Many more of them are winding up at Sun Belt schools.

"There are five great recruiting areas in this country: Southern California, that coal-steel belt through Western Pennsylvania and Ohio, Louisiana, Texas and South Florida," Waters said. "We've got three of those in our league, so we may not get the blue-chipper that's going to LSU, but there's a bunch of other athletes in Louisiana. Same thing in Florida.

"You start looking at the rosters of our schools and all of a sudden Arkansas State has kids from Florida; Middle Tennessee has kids from Florida. That wasn't true seven years ago."

Sun Belt schools are luring more BCS teams away from their stadiums, but getting true home games remains a challenge. Last year Middle Tennessee had to play Louisville in Nashville and Arkansas State played Oklahoma State in Little Rock.

Missouri visited Troy in 2004 and lost 24-14, but last year the Tigers played a neutral-site game against Arkansas State. The Indians were the home team. In Kansas City.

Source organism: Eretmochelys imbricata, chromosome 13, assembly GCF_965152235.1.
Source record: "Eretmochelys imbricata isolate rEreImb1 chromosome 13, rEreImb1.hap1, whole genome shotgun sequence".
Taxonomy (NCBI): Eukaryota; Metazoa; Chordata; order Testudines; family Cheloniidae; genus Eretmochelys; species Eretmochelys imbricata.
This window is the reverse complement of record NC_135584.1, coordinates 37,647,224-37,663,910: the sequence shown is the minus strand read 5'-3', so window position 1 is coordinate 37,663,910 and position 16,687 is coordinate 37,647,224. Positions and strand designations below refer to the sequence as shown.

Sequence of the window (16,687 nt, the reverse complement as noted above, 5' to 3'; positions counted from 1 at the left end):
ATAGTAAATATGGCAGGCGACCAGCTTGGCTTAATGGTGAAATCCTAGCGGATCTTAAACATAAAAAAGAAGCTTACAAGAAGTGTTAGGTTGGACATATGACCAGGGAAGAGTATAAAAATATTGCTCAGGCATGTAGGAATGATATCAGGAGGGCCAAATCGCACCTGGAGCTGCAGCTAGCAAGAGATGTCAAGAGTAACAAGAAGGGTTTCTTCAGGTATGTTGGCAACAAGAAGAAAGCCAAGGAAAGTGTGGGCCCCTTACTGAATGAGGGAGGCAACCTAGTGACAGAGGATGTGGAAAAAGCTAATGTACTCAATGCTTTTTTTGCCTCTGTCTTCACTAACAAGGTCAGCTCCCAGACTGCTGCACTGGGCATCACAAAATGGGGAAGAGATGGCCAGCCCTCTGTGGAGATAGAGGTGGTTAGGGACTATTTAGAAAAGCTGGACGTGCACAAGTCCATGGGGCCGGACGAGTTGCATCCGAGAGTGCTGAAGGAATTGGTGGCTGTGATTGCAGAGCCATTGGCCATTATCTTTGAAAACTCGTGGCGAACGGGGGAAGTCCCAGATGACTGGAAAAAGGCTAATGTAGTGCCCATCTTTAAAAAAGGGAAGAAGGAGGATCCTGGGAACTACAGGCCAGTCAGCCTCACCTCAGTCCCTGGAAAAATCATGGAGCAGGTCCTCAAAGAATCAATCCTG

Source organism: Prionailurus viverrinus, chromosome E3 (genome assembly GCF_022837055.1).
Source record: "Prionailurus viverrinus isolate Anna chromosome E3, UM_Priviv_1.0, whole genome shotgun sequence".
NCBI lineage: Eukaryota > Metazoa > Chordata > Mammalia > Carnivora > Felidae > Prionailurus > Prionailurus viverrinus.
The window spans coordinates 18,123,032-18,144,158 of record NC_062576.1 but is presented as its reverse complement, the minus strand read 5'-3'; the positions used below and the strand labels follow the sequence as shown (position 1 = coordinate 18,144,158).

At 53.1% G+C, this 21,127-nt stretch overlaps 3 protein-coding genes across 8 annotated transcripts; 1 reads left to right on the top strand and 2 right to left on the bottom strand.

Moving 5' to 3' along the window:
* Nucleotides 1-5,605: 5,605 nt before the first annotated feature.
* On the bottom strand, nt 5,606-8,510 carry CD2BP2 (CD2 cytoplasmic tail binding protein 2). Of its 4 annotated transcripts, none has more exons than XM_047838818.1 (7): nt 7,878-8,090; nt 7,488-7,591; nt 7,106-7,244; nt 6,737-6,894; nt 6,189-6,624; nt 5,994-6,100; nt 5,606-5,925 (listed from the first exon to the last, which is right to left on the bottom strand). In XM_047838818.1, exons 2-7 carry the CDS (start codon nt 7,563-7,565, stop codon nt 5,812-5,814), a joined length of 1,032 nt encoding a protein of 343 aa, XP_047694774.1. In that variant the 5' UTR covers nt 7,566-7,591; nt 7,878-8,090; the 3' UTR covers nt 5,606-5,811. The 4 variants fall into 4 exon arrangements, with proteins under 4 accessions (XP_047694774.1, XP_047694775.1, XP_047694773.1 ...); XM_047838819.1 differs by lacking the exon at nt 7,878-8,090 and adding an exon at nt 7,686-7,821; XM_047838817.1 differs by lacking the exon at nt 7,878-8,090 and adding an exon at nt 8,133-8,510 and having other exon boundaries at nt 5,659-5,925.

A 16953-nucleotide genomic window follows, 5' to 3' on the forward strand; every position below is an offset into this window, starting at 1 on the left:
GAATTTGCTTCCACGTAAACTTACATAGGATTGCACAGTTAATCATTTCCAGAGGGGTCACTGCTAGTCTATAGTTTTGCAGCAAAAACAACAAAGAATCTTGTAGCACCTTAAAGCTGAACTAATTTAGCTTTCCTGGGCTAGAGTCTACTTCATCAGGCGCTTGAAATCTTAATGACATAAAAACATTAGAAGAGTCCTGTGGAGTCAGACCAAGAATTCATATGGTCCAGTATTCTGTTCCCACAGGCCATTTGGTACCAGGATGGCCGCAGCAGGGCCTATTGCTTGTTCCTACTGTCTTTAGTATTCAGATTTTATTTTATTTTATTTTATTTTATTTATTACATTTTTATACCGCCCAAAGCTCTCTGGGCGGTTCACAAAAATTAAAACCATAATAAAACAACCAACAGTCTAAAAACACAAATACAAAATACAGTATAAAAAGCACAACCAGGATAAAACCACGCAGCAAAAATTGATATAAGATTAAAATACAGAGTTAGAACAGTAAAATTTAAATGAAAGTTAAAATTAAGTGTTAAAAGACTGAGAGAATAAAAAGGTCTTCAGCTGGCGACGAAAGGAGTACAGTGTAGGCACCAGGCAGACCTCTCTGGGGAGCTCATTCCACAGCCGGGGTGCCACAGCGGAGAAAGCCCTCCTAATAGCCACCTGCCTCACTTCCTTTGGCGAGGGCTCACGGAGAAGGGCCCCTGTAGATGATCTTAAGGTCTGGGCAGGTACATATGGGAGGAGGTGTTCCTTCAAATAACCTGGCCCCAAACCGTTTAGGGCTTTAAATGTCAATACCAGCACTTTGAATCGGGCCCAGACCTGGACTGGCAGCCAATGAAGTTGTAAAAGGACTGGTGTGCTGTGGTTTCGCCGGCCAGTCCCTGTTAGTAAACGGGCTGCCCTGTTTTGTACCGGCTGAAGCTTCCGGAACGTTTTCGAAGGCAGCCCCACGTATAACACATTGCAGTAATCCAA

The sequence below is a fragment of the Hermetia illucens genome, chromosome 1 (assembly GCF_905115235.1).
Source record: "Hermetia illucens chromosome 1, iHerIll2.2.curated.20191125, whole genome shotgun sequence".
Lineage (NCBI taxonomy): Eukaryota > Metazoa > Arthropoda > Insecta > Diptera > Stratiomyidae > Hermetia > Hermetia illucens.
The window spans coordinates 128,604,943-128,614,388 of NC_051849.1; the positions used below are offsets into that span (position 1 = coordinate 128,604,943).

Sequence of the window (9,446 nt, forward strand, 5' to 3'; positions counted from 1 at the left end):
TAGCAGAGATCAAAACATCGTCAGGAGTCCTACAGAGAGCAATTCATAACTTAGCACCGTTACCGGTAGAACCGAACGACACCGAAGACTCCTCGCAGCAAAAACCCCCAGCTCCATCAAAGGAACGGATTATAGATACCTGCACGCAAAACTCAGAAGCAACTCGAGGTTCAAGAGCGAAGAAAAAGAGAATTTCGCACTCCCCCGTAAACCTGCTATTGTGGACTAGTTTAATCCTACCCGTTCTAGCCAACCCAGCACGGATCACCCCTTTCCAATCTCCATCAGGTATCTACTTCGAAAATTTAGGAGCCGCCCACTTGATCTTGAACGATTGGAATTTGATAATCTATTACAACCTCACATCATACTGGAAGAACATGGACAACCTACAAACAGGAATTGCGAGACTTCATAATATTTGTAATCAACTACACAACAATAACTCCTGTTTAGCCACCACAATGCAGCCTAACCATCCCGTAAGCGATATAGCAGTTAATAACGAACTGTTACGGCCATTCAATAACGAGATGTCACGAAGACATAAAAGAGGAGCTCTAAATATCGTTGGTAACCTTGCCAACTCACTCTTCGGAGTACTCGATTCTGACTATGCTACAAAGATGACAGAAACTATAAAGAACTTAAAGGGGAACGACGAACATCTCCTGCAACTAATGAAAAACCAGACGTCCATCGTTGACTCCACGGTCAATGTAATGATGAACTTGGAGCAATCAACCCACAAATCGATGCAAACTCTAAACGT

"I don't particularly like the neutral-site games," Stockstill said. "They need to come to our place."

I don't know if we've had a weekend where we've had this many nonconference D-I home games on the schedule. Obviously, that's crucial to us winning."

Arkansas State coach Steve Roberts

Roberts generally opposes 2-for-1 contracts in favor of home-and-home series like the ones Arkansas State has scheduled with Southern Miss and Memphis. Both FAU and FIU have played logical neutral-site games at Dolphin Stadium and at the Orange Bowl.

"I grew up in Alabama," Waters said. "What's a neutral site to play Alabama? There probably isn't one. If you play LSU in New Orleans, is that a neutral site? I don't think so. I don't know what a neutral site really is. Somebody's always got an advantage. But I'd rather play at a neutral site than on their campus, I guess."